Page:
It’s a central tenet of democracy: The electorate is a politician’s ultimate boss. If voters don’t like what their representatives are up to, they can, as the saying goes, throw the bums out.
But in recent weeks, as a wave of sexual harassment and assault allegations hits politicians in several statehouses and the U.S. Capitol, another force is proving to be as powerful as the electorate: peer pressure.
Two California assemblymen and three members of Congress have resigned in the last two weeks, all facing allegations of sexual misconduct. Each man initially held onto his office for days or weeks after the accusations surfaced. Their resignations came only when their political colleagues called on them to step down.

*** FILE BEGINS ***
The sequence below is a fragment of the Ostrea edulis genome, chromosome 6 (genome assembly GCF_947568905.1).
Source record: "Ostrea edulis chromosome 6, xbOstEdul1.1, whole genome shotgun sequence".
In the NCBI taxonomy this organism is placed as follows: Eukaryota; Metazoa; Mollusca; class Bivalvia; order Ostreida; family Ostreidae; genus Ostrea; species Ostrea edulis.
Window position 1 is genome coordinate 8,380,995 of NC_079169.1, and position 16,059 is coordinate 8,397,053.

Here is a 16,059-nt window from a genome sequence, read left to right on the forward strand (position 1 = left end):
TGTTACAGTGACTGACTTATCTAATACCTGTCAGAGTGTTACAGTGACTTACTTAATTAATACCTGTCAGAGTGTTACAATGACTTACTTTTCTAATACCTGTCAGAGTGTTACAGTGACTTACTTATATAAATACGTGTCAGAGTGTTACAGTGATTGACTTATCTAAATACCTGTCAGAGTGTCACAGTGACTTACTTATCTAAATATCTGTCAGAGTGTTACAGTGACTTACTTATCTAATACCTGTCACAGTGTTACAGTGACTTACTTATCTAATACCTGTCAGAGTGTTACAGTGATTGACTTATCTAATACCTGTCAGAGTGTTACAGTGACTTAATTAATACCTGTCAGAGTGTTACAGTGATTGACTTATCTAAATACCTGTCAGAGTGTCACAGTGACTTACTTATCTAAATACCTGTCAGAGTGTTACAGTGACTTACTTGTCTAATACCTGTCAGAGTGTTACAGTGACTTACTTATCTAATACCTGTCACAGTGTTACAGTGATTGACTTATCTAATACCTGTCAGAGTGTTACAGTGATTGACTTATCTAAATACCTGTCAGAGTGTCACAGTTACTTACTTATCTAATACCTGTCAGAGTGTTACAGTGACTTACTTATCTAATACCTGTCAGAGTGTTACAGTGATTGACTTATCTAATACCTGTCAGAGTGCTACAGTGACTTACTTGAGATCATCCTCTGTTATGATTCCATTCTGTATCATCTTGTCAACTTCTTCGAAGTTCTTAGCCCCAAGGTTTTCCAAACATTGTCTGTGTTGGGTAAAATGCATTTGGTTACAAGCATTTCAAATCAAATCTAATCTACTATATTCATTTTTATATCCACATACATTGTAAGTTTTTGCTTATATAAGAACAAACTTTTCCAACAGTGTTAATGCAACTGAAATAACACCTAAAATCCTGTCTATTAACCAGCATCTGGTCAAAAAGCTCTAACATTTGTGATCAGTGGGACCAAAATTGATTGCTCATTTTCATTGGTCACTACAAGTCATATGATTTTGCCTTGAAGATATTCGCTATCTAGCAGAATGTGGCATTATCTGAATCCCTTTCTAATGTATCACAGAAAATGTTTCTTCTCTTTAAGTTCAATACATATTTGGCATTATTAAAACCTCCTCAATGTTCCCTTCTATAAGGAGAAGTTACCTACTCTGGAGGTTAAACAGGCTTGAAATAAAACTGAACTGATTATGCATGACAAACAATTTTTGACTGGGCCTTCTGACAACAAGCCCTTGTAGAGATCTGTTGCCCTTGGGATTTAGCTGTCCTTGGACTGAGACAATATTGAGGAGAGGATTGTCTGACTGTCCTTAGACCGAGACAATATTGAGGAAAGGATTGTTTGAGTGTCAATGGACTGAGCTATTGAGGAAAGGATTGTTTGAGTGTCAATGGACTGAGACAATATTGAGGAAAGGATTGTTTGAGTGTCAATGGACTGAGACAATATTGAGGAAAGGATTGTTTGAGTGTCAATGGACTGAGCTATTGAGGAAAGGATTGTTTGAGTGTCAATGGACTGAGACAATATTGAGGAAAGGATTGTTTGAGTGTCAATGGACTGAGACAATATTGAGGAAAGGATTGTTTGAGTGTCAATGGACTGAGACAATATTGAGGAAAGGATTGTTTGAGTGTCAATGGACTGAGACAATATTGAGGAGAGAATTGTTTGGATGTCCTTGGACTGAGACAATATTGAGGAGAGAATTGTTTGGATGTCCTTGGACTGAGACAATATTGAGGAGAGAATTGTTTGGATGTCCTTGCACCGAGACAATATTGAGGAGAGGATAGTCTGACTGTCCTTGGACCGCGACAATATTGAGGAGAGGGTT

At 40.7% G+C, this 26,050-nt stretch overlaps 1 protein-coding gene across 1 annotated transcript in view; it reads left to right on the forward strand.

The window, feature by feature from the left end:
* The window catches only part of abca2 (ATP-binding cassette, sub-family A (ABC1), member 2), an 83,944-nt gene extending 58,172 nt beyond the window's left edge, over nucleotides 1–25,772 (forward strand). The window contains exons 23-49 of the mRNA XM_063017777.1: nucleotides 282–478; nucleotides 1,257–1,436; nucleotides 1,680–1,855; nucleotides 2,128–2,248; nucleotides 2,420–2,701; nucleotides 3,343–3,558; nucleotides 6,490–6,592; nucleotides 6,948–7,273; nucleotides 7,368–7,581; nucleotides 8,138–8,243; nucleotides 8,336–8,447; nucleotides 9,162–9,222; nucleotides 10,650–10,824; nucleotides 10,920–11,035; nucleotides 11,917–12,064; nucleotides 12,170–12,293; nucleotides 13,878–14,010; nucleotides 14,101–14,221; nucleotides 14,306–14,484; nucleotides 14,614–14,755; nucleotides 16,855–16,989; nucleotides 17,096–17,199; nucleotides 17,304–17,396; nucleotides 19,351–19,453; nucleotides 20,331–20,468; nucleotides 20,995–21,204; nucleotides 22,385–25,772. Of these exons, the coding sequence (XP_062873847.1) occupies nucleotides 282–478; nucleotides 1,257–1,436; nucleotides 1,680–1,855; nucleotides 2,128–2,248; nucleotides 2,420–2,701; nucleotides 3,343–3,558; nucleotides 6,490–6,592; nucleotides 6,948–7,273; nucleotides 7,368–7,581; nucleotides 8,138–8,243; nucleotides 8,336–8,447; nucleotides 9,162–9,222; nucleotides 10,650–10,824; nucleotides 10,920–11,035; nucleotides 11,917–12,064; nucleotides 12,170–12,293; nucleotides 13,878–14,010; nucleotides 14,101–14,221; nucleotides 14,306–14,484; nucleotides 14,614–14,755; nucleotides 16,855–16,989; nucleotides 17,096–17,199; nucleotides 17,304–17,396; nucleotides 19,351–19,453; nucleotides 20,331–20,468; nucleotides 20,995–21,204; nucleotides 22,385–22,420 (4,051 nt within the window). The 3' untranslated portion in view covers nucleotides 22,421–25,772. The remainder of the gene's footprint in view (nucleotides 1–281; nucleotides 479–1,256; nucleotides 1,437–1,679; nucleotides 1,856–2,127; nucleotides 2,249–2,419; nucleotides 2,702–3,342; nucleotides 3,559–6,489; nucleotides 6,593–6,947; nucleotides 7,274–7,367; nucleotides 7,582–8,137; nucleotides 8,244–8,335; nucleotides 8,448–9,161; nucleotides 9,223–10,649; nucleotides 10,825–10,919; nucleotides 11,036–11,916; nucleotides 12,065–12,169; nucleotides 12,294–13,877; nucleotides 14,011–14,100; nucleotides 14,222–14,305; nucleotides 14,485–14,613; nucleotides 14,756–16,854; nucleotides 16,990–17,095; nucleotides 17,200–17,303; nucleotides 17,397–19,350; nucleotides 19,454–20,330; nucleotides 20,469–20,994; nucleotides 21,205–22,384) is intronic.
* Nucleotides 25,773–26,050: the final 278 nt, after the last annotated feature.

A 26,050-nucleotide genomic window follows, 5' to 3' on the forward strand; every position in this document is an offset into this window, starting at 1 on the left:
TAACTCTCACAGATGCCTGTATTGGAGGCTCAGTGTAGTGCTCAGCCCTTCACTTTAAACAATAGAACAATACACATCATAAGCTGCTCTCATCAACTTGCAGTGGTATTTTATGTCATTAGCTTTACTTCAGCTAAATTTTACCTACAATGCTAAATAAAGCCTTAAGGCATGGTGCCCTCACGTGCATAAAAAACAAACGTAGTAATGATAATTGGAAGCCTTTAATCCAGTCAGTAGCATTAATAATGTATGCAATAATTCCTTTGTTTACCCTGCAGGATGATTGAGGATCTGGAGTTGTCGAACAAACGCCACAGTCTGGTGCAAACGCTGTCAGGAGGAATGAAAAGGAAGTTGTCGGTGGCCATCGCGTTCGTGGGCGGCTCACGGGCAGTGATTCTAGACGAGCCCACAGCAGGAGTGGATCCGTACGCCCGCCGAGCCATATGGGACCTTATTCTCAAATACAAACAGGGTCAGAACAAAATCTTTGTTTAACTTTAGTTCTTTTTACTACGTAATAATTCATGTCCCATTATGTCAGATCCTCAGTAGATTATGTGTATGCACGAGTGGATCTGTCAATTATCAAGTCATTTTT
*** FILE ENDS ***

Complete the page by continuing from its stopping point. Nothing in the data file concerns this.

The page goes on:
The degree of peer pressure varied in each case. Still, the resignations point to a major difference between public office and private-sector employment. In movie studios, television networks and some other corporate workplaces, executives have moved swiftly in recent weeks to fire men accused of misconduct. In politics, however, it takes more time for consequences to kick in. And that’s largely because of the collegial dynamics of a legislative body.